The moral balance after a NO Vote 

On the face of it, the narrower the margin of rejection of independence the greater will be the moral bargaining power of the SNP to obtain further powers on favourable terms. However that does not automatically mean generous terms would be forthcoming, because once a vote on independence is lost the politics of the Union come into play.

To begin with it is unlikely that another vote on independence would be held  for at least ten years and more probably fifteen or twenty years, even if there was growing support for it in Scotland. Westminster politicians are very short-termist and might well think the subject has been kicked into the long grass sufficiently far to forget about it. The fact that none of the major parties have shown themselves willing to take action to redress  the imbalance created by the present devolutionary settlement (with England left out of the equation) suggests they may wish  to restrict further devolution concessions to minor matters. However, as there is further substantial devolution of powers to Scotland ( and quite possibly Wales ( in the pipeline this may not be a serious bar  to additional serious devolution.

Then there is the self-interest of the three major British parties.   A strong case can be made for both the Tories and Labour  not wanting serious amounts of new power given to  Scotland. The Tories have ideological reasons; Labour and the LibDems the reason of crude numbers in the Commons.

The Tories are still at heart a Unionist party  and want to retain the Union as a matter of policy. Substantial new powers would weaken the Union and new powers given now would inevitably be deemed insufficient in the future, probably  in  the near future, because devolution is a form of appeasement and the appeased always come back for more. Moreover, every increase in devolved powers acts in effect as preparation for independence. Eventually Scotland would reach the stage where independence would not seem such a frightening thing simply because they were doing so much themselves.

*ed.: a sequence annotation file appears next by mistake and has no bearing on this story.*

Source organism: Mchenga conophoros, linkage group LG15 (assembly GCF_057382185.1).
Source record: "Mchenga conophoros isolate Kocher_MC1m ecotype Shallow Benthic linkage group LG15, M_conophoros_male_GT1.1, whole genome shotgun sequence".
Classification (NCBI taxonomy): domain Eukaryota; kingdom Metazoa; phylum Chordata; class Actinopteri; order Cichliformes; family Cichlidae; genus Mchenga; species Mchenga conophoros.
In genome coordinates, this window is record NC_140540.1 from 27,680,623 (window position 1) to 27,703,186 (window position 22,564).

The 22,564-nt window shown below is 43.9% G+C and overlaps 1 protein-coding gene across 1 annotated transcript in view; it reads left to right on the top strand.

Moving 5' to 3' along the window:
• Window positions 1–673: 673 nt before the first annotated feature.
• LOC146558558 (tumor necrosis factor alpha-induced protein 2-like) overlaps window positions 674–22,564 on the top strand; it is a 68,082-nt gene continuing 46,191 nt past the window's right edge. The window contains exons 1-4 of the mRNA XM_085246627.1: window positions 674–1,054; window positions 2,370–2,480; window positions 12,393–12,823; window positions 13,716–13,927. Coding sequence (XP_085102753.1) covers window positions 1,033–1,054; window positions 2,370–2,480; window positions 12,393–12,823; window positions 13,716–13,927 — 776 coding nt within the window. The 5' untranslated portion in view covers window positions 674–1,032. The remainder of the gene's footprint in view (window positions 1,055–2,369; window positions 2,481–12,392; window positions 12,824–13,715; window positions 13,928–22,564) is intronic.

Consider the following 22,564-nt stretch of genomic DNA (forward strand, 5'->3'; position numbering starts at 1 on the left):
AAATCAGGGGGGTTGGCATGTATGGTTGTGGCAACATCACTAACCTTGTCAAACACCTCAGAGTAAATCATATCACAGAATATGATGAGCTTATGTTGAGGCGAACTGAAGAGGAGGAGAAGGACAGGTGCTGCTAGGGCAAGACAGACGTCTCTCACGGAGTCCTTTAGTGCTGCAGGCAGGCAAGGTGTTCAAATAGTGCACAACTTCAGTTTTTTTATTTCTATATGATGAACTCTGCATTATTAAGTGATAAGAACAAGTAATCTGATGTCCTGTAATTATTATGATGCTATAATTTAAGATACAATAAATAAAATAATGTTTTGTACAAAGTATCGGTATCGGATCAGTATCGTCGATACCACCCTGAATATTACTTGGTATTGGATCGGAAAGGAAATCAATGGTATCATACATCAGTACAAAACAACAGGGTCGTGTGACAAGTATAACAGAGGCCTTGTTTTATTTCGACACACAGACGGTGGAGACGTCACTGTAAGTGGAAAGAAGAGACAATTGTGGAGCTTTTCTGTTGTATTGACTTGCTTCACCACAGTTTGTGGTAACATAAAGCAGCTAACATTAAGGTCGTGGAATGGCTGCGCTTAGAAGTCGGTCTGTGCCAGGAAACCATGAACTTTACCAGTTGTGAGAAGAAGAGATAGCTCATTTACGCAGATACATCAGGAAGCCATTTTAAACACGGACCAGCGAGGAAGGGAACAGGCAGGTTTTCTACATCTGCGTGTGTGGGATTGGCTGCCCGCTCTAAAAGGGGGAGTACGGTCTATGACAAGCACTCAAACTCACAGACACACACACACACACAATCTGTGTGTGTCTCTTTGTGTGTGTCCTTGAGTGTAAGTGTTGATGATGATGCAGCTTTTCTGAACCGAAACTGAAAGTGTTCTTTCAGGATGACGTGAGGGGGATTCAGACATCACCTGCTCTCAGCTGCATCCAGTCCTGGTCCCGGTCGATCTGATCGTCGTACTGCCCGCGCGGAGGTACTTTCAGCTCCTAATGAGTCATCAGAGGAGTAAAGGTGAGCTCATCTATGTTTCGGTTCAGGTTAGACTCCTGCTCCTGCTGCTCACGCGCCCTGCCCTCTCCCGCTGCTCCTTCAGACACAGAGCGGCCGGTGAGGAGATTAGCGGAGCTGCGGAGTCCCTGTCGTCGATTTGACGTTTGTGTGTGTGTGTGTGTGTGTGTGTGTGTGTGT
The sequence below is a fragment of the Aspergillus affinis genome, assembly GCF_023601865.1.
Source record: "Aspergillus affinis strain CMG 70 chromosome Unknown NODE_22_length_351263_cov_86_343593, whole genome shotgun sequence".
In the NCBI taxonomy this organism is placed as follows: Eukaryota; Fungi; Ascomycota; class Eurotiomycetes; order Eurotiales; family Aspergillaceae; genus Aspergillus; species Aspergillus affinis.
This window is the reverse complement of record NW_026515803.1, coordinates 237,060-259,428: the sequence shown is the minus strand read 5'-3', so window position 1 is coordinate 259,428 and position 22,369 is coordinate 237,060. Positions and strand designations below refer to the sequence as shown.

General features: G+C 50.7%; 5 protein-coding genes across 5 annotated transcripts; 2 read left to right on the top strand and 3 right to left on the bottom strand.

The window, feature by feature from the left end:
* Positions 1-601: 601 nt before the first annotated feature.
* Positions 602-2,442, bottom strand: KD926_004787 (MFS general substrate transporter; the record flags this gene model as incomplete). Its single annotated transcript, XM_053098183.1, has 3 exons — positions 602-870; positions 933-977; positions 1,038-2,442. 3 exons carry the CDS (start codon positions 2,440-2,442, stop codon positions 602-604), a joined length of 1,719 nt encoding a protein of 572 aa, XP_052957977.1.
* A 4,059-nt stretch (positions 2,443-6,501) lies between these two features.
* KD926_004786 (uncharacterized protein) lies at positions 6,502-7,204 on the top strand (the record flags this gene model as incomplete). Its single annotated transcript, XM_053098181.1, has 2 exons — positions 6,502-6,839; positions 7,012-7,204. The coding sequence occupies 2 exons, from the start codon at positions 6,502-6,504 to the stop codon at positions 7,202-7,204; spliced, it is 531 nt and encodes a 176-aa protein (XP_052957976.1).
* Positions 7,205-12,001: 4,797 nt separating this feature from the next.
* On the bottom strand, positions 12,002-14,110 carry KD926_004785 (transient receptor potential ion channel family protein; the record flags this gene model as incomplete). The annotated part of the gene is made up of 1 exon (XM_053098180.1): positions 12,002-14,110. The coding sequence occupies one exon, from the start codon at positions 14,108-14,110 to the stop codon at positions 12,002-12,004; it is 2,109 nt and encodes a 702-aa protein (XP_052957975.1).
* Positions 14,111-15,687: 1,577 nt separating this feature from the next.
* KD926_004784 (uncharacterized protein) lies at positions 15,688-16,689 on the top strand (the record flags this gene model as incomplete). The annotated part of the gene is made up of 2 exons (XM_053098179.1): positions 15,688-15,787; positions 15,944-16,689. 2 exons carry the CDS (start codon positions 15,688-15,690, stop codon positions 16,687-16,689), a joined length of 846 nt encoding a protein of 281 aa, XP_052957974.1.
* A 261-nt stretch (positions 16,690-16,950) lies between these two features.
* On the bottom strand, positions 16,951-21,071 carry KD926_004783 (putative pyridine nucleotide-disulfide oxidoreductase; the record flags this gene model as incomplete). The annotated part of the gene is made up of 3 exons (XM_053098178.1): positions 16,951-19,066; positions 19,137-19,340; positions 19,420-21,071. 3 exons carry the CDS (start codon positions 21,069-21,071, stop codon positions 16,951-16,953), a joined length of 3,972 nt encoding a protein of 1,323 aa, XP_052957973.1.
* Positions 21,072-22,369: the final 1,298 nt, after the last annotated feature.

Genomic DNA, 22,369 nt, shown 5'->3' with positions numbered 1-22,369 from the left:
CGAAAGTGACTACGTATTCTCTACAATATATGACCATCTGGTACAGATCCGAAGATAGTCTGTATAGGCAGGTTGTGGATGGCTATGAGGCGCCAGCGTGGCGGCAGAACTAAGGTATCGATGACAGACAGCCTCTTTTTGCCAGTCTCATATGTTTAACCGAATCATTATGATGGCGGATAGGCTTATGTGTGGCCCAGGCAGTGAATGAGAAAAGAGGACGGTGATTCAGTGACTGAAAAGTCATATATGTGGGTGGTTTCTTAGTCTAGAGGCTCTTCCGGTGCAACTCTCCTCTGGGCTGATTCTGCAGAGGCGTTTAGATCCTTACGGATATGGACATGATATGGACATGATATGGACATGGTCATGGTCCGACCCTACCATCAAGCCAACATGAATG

As for Labour and the LibDems, they have a direct vested interest. Greatly increased powers for Scotland would make it next to  impossible to justify the present Scottish representation in the House of Commons.  Both Labour and the Liberal Democrats  have a  substantial reliance on Scottish  MPs at Westminster. Thus both parties  would have a strong incentive to deny Scotland substantial new powers to ensure that Scottish MPs are not severely reduced.

All three major parties have a further reason: if substantial new powers were granted to Scotland it would be next to impossible to deny them to Wales and  Northern Ireland and make the denial of an English Parliament ever more outlandish.

If the NO vote was overwhelming,  on the face of it there would be no great pressure to devolve substantial new powers. An SNP which had failed to deliver either independence or  DevoMax might  be seen to have shot its bolt if it cannot deliver on its promises beyond a few superficial changes. At best the SNP would be severely diminished and  at worst would  so thoroughly discredited that they would be finished as a serious political force, doubtless remaining as an entity but restricted to an ever smaller and shriller cabal of true believers.

But even if the referendum was lost by an overwhelming vote it is unlikely that the demands for further devolved powers would diminish, especially from Scotland. As mentioned above further powers are already on the horizon.  Nor would the demands for even more powers than those already proposed necessarily go unsatisfied. Devolution has already created well established regional political establishments and the presence of nationalist MPs in the Commons not only provides a permanent platform for further demands,  but the existence of cabinet ministers to represent Scotland, Wales and Northern Ireland  and  Commons  committees to promote their national interests means that there are powerful administrative mechanisms to promote and develop further devolutionary powers. Unionist MPs may also continue the fatal game (from their point of view) of imagining that giving away more and more power is the way to maintain the Union. Nor should the House of Lords be overlooked because it  provides a very useful platform for both advocating further devolution and of influencing the Commons through committees of both houses and voting down and amending legislation